Arshake publishes, today, the third of five parts of the research project realized by Luca Zaffarano on Bruno Munari’s Useless Machines, in collaboration with photographer Pierangelo Parimbelli, author of the inedited images that accompany the text. Bruno Munari e le Macchine Inutili/Useless Machines, pt. I. (Arshake, March 12, 2014), > Bruno Munari and The Macchine Inutili/Useless Machines, pt II (Arshake, March 19, 2014)
Bruno Munari and The Useless Machines. The Programming.
In this section, attention will be focused upon programming features, production in series and the calculated programming of shapes obtained from the motion of the machine’s elements.
During the 1950s Munari began to work on the theoretical aspects of creating objects with an aesthetic function – works of art produced in series by adopting the technique of industrial production. At the same time, his attention was focused upon a rational line of thought that evolved from forms of concrete abstract art towards programmed art and a quasi algorithmic development of shapes whose aesthetic result was the outcome of a programmed method based upon constructive rules.
Munari created a Useless Machine for Christmas of 1956 in a series of 20 samples, using a rectangular anodized aluminium sheet that could be partitioned into 20 squared modules. The sheet was cut into six elements of different lengths, becoming the origin of each of the machine’s components. Eleven small coloured squares were then screen printed in preset, different areas on both sides of the sheet.
The simplicity with which the machine is fabricated makes it possible to reduce production costs. Munari then decided to realize it without starting from an original sample, i.e. from a prototype from which a preset number of copies would be derived.
Serial production began directly from a constructive process and was the artist’s first «multiples». Its creation shortly preceded the first serial productions of Sculture da viaggio (1958) and participation in a project by Daniel Spoerri in the December 1959 edition of M.A.T. (Multiplication d’Art Transformable). In this particular project the Romanian artist presented serialized kinetic artworks by Albers, Duchamp, Malina, Munari, Soto, Tinguely, Vasarely and others.
Spoerri placed emphasis upon how important it is for multiples to have kinetic traits, motion: «Even if the owners of a kinetic work of art produced in a 100-piece edition have pieces that correspond with the same specific qualities, they actually own an original piece of art which is one of its kind because it changes constantly».
Therefore, the work takes on several characteristics: it is the result of a project and is obtained simply by cutting a sheet of screen printed aluminium yet it is kinetic art whose form in space is not defined a priori.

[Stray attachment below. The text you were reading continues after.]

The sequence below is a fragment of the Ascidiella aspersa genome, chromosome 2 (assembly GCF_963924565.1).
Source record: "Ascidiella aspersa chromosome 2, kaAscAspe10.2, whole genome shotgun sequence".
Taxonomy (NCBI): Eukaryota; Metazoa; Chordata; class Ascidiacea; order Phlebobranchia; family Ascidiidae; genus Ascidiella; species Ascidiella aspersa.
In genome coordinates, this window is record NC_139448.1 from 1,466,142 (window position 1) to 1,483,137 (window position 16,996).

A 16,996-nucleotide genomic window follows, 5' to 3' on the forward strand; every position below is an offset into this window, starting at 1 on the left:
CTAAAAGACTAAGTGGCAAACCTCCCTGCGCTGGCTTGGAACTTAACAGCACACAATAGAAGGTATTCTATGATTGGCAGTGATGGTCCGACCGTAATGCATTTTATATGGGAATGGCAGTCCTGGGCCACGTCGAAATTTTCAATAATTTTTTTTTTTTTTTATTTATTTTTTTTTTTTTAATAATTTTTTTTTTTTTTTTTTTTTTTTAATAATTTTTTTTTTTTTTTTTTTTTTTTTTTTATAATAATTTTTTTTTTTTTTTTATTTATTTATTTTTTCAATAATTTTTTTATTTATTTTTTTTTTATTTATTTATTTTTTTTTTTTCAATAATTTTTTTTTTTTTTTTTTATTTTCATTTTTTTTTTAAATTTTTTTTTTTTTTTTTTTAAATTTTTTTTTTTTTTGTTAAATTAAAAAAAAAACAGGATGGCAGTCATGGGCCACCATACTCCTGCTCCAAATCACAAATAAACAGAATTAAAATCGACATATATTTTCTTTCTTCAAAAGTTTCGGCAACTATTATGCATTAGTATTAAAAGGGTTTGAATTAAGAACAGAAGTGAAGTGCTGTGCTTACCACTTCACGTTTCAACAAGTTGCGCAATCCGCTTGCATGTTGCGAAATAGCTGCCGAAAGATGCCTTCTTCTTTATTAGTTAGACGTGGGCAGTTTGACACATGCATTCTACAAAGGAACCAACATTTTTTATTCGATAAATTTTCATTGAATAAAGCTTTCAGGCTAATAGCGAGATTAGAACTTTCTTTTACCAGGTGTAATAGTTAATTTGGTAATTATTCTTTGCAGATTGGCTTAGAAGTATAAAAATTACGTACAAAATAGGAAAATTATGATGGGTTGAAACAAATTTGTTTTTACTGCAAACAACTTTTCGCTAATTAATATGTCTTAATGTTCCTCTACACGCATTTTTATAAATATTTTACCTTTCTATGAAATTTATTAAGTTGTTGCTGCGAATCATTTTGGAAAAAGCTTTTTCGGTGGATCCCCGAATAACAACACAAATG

But its true essence is fully revealed in all its magnificence when it is installed. When properly lit, the machine is capable of defining a cinematographic space of intense gratification and is able to arouse emotions thanks to the balanced measurement of the composite characteristics of weightlessness, the freedom of motion of the elements, a luminous reflection, the creation of subtle images and the absolute uniqueness of its shapes.
The City of Milan and the Museum of the 20th century are dedicating, starting from April the 3d, 2014, a retrospective to visionary and versatile artist Bruno Munari (1907-1998). Starting from the analysis of his series of Macchine Inutili/Useless Machines Luca Zaffarano reconstructs a full portrait of the artist that Arshake will be publishing on a weekly basis. The Useless Machines reconnect with the many aspects of the artist, illustrated by unpublished photographs by Pierangelo Parimbelli.
 Rassegna Domus Per Natale, in Domus n.325 December 1956
 G. Ballo, La mano e la macchina – dalla serialità artigianale ai multipli, Jabik & Colophon : Sperling & Kupfer, Milan, 1976.
immagini (1 cover) Project of a Macchina Inutile/Useless Machine, published in Bruno Munari, «Arte come Mestiere», Laterza, Bari, 1966. (2) Armonic lay-out to be realized on an aluminium sheet anodyzed of the six elements that compose the Useless Machine (1956), published in Bruno Munari, «Il quadrato», Scheiwiller, Milan, 1960. (3) Study of the movements of a Useless Machine, published in l Bulletin n.5, Movimento Arte Concreta, Milan, 1952. (4-5-6) Bruno Munari, Macchina Inutile/Useless Machine, 1945-1995, moments of the rotation of the elements of the Macchina Inutile/ Useless Machine (1945-1995) photographed by Pierangelo Parimbelli.